When the NHL changed the playoff format to include wild-card teams last season, it’s unlikely even they could have imagined a scenario in which the races for the final playoff berths in each conference would be this tight.
With less than 10 games remaining on the schedules of all playoff hopefuls, only six points separate teams in the Western Conference, while a three-team race separated by five points in the Eastern Conference could come down to the final night.
What’s on the horizon for each of the teams, and who stands the best shot at making it in? Read more
The CHL playoffs begin tonight and it’s going to be a lot of fun. Connor McDavid has one last chance to win it all with the Erie Otters in the Ontario League, but the powerfully-built Sault Ste. Marie Greyhounds have designs of their own. Out in the Western League, Kelowna and Brandon seem to be on a collision course for the final, while the Quebec League has the added wrinkle of sending two teams to the Memorial Cup – one being the host Quebec Remparts, who won’t want to crawl in through the back door.
Here’s a look at all the first-round matchups in the CHL, with a bit more info on one series per league that has me riveted from the get-go.
One of the things that keeps NHL GMs awake at night is the prospect of facing a white-hot goaltender in the Stanley Cup playoffs. Your team could be a President’s Trophy winner, but if you follow up regular-season domination with a showdown against a netminder who gets in your players’ heads via consistently outstanding performances, the only thing you can do is sit by helplessly and wish you had a goalie who had as much impact on the outcome of games.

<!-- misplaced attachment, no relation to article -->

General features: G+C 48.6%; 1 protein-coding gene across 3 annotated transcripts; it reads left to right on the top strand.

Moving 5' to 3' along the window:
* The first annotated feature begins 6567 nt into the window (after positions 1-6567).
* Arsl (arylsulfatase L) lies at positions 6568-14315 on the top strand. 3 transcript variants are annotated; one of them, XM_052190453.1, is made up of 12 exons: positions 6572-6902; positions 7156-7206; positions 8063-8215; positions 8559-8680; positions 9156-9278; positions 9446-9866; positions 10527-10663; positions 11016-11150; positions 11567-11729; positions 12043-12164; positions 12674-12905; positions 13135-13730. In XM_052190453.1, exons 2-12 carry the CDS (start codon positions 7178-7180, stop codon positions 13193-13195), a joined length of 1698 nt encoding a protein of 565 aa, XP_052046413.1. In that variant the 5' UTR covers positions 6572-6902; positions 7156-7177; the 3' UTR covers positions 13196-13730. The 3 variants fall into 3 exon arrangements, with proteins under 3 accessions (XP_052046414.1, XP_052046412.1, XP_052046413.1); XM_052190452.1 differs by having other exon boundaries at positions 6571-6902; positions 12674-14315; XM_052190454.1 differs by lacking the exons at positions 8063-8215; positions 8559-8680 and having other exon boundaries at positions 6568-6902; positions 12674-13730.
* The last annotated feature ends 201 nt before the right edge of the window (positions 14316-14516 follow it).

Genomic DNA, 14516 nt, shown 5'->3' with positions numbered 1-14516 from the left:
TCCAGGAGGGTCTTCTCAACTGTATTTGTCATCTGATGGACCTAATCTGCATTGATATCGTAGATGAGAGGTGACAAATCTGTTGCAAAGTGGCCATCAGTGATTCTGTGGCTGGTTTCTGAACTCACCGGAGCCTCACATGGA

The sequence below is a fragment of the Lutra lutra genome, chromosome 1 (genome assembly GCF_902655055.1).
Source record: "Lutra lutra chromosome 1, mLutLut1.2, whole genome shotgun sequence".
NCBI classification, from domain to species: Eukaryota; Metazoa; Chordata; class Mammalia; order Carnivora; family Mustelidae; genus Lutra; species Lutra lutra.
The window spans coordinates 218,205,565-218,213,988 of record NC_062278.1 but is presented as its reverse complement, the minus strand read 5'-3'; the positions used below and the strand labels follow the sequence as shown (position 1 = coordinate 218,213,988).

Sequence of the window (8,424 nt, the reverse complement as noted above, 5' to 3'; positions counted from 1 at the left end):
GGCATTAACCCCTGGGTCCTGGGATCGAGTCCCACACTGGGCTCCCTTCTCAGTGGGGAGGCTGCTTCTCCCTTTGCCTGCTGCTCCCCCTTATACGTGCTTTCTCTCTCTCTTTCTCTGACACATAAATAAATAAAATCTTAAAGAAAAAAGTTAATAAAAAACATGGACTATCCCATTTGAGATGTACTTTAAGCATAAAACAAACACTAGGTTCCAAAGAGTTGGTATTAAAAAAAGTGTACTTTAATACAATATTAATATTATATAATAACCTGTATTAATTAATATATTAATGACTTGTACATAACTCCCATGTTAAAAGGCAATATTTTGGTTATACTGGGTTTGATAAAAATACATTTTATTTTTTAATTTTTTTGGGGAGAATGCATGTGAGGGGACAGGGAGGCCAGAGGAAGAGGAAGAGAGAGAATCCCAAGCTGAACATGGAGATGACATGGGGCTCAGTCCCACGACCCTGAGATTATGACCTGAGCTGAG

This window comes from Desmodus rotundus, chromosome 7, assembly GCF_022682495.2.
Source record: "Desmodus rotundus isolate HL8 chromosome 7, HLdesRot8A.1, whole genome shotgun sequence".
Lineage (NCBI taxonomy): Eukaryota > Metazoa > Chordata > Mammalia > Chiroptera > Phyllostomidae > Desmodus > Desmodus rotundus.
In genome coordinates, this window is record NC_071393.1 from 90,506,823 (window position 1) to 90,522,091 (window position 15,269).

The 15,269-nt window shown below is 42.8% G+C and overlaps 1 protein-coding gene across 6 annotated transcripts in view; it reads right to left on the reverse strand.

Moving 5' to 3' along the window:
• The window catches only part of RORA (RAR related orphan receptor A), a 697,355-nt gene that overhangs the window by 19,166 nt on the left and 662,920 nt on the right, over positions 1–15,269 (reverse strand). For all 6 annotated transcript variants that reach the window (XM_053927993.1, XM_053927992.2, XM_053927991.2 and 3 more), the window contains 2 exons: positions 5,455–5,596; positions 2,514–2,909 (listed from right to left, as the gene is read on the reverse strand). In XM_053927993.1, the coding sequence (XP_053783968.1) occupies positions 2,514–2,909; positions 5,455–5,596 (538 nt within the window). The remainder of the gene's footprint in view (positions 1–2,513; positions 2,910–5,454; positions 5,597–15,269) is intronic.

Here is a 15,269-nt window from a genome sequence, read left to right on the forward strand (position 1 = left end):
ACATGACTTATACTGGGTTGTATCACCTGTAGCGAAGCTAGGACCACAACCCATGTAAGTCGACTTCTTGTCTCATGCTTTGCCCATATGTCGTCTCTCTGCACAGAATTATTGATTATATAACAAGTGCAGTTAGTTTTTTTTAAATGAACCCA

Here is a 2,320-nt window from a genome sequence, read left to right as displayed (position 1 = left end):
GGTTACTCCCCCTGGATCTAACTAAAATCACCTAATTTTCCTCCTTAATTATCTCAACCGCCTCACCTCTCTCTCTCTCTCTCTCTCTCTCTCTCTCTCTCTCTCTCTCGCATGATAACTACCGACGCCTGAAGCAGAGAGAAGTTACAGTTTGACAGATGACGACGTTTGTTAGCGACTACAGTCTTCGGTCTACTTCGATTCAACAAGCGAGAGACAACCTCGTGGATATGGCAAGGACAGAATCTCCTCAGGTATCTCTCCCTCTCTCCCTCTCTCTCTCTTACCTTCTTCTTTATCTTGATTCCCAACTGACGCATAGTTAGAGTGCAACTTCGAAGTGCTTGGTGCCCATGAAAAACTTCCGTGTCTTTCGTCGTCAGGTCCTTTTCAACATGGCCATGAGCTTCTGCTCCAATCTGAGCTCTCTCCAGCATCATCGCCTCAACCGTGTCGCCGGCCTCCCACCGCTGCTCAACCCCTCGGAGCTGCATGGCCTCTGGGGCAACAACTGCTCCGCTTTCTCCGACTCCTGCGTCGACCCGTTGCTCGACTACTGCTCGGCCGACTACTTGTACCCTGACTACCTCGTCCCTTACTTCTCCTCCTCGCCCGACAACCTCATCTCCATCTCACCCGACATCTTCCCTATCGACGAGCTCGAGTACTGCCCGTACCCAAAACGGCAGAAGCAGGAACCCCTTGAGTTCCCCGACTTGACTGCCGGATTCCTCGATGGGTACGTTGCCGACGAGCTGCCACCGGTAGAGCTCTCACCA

This season, there are five (or so) of those type of performers quite capable of giving opponents nightmares in the playoffs. Here are the top five goaltenders to be absolutely petrified of (unless they play for your favorite team) in the 2015 post-season:
5. Andrew Hammond, Ottawa Senators. The man known as “The Hamburglar” has the city of Ottawa in the palm of his hand thanks to his unreal 14-0-1 record – and if he can lead the Sens to a Wild Card post-season berth, there’s every chance his magic continues and he plays an instrumental role with a special playoff run. People are going to be waiting for his Cinderella start to go full pumpkin, but the 27-year-old Hammond is playing with house money in this first chapter of his NHL career. As a soon-to-be restricted free agent, he’s also got a clear financial incentive to stay hungry and capitalize on the opportunity the fates have provided him.
St. Louis Blues GM Doug Armstrong has done a lot of roster building over the past few years and if the franchise is going to win its first-ever Stanley Cup, the window is open. Of course, the Blues could also get knocked out in the first round again and no one would bat an eye – the West is just that competitive.
As much as a story like the resurgent New York Islanders or the Andrew Hammond-led Ottawa Senators pleases us, there will always be teams or players that fail to meet expectations.